Bernhard Langer is eight Champions Tour wins from tying Hale Irwin for the career most with 45. Can Langer catch Irwin? Don't rule it out.

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Bernhard Langer certainly doesn’t look like someone who will be turning 61 on Aug. 27.  

And he definitely doesn’t play golf like anyone his age.  

Langer, from Germany, has been the dominant player on the Champions Tour for more than a decade – with three of his 37 victories on the 50-and-older tour coming in the Seattle area – and he is showing no sign of decline that almost every other player goes through when they near 60 or even before.  

Langer won a record four times on the Champions Tour since turning 60 and is still the player to beat at the Boeing Classic that is being played Aug. 24-26 at The Club at Snoqualmie Ridge. 

Where: The Club at Snoqualmie Ridge

Defending champ: Jerry Kelly

Friday: Boeing jet flyover, 11:20 a.m.; first round, 11:30.

Saturday: Second round, 10 a.m.

Sunday: Final round, 8:30 a.m.

Information: boeingclassic.com

“It’s a lot of things,” Langer said of why he has continued to succeed. “You’ve got be healthy, you’ve got to have the drive to work on your game. I feel like my technique has gotten better over the years. I don’t have to practice as hard as I did in my 20s and 30s and still play very good golf. I still feel like I can get better.” 

Langer, who is second in career Champions Tour wins behind Hale Irwin (45 victories), seems to have genetics on his side as his mother just turned 95 and his father died at 86. But Langer said he could not have predicted this much success when he joined the tour 11 years ago. 

“I wanted to be one of the top players, win some tournaments and be one of the leading players,” said Langer, who won two Masters. “But I had no idea it would turn out like this.” 

Langer has had great success here, winning the Boeing Classic in 2010 and 2016, joining Tom Kite as the only two-time winner. He was tied for third last year and second in 2015. And perhaps his biggest moment was outdueling Fred Couples to win the U.S. Senior Open in 2010 at Sahalee Country Club, taking down the big local favorite with nearly a mistake-free round. 

“He’s incredible,” Couples said recently of Langer. “Sometimes, you are just not going to beat him. It’s just incredible.”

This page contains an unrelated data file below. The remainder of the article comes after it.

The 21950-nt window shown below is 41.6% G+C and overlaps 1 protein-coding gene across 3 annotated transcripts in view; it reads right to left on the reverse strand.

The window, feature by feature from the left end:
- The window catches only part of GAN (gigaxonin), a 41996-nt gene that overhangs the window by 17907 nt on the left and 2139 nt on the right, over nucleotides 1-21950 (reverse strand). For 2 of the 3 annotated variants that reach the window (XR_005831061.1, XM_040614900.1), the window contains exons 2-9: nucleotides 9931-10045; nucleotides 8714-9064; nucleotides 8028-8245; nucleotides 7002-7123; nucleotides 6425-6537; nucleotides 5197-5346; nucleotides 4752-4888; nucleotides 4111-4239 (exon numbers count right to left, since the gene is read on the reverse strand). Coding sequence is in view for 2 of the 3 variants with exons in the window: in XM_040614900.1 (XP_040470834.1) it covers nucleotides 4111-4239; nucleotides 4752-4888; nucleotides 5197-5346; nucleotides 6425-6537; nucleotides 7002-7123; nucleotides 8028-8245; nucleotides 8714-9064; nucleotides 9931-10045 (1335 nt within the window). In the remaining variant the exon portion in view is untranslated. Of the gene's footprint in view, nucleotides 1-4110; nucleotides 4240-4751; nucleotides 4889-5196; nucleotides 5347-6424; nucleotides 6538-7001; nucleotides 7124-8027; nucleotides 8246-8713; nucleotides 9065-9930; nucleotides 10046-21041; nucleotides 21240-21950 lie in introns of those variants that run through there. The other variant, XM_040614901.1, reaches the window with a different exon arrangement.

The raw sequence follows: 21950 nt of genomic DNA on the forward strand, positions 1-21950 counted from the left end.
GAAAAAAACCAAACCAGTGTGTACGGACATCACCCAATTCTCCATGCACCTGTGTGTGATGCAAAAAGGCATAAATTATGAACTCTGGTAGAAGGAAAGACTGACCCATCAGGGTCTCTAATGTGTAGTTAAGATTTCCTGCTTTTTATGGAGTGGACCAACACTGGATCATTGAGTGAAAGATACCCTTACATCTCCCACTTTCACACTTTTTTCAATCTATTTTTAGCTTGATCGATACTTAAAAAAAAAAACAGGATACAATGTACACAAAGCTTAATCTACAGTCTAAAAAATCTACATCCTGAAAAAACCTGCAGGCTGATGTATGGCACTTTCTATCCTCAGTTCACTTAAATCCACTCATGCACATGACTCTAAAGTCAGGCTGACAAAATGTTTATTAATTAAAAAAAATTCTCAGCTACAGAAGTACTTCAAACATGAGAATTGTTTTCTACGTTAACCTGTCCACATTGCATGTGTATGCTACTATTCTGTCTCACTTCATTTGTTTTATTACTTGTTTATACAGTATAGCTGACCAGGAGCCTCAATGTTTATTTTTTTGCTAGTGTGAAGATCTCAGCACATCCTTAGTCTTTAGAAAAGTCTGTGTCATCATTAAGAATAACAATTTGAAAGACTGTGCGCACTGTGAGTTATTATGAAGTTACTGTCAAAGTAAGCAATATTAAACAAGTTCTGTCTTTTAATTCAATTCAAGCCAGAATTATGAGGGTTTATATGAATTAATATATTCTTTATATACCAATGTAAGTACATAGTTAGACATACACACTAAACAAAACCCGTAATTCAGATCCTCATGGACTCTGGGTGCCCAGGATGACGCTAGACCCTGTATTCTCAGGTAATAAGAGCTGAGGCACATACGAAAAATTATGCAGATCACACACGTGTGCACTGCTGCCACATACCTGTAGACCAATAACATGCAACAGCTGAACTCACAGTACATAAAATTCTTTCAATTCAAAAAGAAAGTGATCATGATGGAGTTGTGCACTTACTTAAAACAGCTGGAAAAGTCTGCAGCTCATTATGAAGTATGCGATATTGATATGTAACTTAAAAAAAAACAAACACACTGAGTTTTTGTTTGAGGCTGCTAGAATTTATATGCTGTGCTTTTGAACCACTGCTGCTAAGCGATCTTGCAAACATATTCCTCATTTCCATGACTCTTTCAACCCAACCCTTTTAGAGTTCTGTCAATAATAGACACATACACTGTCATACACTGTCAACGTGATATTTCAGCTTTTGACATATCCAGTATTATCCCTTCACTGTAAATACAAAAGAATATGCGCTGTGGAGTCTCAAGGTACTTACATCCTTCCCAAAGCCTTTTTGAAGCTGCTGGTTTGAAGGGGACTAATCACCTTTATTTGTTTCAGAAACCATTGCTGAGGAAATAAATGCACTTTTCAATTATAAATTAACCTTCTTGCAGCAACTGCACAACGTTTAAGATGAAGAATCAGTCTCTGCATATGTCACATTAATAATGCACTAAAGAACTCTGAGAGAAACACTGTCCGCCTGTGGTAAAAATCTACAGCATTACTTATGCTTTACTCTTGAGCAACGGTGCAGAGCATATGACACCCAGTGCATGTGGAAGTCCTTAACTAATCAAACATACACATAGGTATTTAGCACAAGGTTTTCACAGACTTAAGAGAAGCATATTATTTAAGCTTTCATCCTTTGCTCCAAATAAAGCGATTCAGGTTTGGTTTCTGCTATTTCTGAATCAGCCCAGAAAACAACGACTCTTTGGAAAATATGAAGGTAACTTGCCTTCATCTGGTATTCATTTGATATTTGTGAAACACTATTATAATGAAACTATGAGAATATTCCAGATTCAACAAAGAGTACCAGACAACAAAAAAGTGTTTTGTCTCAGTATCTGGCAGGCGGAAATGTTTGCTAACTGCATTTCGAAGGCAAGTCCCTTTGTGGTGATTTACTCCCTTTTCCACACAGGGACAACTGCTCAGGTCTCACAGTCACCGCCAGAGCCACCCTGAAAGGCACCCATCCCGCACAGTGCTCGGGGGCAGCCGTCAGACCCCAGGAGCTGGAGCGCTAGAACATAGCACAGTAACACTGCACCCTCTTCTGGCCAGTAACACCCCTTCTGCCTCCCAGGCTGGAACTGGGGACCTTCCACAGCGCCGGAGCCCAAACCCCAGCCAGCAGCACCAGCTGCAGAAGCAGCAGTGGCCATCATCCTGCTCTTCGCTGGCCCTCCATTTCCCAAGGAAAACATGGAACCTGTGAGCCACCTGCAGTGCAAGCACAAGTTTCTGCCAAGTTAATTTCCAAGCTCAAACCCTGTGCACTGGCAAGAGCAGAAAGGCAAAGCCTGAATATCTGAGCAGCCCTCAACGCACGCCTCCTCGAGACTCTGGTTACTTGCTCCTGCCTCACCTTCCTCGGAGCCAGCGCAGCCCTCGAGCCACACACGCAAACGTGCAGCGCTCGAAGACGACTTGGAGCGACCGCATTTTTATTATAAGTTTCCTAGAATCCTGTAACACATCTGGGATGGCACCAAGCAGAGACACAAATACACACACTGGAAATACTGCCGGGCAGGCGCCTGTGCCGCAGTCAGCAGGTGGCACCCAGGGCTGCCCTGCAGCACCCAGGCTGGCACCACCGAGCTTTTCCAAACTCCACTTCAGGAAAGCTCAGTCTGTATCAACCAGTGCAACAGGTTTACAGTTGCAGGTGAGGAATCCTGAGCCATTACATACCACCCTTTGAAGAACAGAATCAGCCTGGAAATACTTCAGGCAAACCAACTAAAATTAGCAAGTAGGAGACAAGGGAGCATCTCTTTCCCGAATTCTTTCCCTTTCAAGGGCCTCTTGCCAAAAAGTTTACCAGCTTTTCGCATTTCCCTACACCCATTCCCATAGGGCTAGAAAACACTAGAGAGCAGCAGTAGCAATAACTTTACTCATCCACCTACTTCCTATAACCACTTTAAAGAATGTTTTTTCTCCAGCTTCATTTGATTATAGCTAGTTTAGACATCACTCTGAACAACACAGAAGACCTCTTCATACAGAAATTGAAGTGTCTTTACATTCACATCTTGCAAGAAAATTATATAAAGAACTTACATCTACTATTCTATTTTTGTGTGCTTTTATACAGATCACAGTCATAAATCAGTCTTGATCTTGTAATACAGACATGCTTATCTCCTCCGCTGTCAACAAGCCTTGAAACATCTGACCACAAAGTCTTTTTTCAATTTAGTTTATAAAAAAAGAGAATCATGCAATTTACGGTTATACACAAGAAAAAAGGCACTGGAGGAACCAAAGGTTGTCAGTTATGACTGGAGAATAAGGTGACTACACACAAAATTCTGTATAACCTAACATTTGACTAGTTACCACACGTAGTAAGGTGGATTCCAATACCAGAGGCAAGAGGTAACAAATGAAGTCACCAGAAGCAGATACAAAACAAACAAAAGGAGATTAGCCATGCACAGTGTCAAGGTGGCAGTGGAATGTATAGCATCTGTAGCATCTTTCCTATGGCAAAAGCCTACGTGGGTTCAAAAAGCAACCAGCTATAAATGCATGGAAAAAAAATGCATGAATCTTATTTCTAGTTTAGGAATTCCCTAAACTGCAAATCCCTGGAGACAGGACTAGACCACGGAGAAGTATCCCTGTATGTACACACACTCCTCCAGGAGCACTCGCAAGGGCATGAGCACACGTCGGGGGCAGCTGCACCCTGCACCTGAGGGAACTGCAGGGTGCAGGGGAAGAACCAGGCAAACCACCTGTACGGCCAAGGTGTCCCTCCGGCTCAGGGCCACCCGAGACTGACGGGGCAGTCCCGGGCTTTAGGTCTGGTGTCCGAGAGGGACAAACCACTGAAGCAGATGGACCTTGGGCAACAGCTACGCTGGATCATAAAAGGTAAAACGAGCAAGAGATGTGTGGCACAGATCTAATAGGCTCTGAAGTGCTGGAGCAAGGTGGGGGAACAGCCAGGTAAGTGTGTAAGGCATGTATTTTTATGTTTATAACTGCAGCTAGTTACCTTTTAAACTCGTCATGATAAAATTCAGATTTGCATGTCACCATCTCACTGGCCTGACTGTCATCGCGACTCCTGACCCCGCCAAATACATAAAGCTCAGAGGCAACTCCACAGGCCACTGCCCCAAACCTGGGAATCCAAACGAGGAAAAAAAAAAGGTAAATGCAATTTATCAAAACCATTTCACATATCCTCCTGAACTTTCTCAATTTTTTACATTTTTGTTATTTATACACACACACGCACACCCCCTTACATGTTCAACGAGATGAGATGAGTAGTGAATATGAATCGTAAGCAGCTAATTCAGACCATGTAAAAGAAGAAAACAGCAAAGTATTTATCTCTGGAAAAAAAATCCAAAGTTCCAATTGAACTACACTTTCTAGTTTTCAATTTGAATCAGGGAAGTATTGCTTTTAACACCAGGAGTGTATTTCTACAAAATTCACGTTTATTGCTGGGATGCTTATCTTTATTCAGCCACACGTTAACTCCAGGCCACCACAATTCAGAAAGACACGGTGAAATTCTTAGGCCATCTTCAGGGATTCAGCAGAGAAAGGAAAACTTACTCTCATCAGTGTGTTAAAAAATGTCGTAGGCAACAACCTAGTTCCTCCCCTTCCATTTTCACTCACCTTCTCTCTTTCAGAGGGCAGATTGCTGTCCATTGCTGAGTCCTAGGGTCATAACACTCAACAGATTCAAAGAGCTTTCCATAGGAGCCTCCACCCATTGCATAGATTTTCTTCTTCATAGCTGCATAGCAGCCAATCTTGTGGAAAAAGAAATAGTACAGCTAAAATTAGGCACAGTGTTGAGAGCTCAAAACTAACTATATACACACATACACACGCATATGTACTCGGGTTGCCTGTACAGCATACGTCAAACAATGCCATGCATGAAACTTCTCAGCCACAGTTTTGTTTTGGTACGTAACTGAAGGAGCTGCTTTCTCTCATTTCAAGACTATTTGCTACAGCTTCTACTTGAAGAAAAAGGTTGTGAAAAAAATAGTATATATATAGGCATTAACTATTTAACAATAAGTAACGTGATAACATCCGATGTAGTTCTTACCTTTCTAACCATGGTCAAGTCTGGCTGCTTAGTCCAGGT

There is a lot more precision than flair to Langer’s game. And when he gets the lead, he is extra tough, as he rarely makes a mistake.  

Langer’s average driving distance is the same this year (282 yards) as it was on his first full year on the Champions Tour. He was first in total driving (distance and accuracy) last year and is second this year.

Add in that he is great with his irons and one of game’s best clutch putters, and it’s easy to see why Langer is so tough week after week. He even is still competitive against the younger players, finishing tied for 38th in the Masters this year and tied for 24th last month in the British Open.

For years, it seemed like Irwin’s total of 45 career victories might never be broken. But the way Langer is still playing, it would be foolish to count him out.  

“I think it is possible, but it is not going to be easy because I’m almost 61,” Langer said. “Not many players win events when they are in their 60s. But I believe there are always exceptions and I hope to be one of those exceptions where I can still compete at the highest level into my 60s and hopefully win a bunch of events. I have already won once this year, and I have lost in a couple of playoffs that could have gone a different way, so I am knocking on the door.” 

Langer has three second-place finishes this year. And if he can’t catch Irwin, it would seem that Mike Fetchick’s 23-year-old record of being the oldest player to win on the Champions Tour (winning on his 63rd birthday) could be in danger in a couple of years.  

Langer said he is not looking that far ahead. As for this week, he will be getting here a couple of days later than normal. He usually spends Tuesday getting in a practice round, but he and his wife will spend this Tuesday and Wednesday taking their son to college. He will be a freshman at Penn. 

“Family comes first, and I know the golf course from the past, so there shouldn’t be too many surprises,” Langer said.  

Not after coming here for a decade, to a place Langer really likes.  

“I love Seattle,” he said. “I enjoy the beauty of the place. The golf course, it always has fast greens, which I enjoy, the golf tournament is run well and it’s a nice place to spend the week.”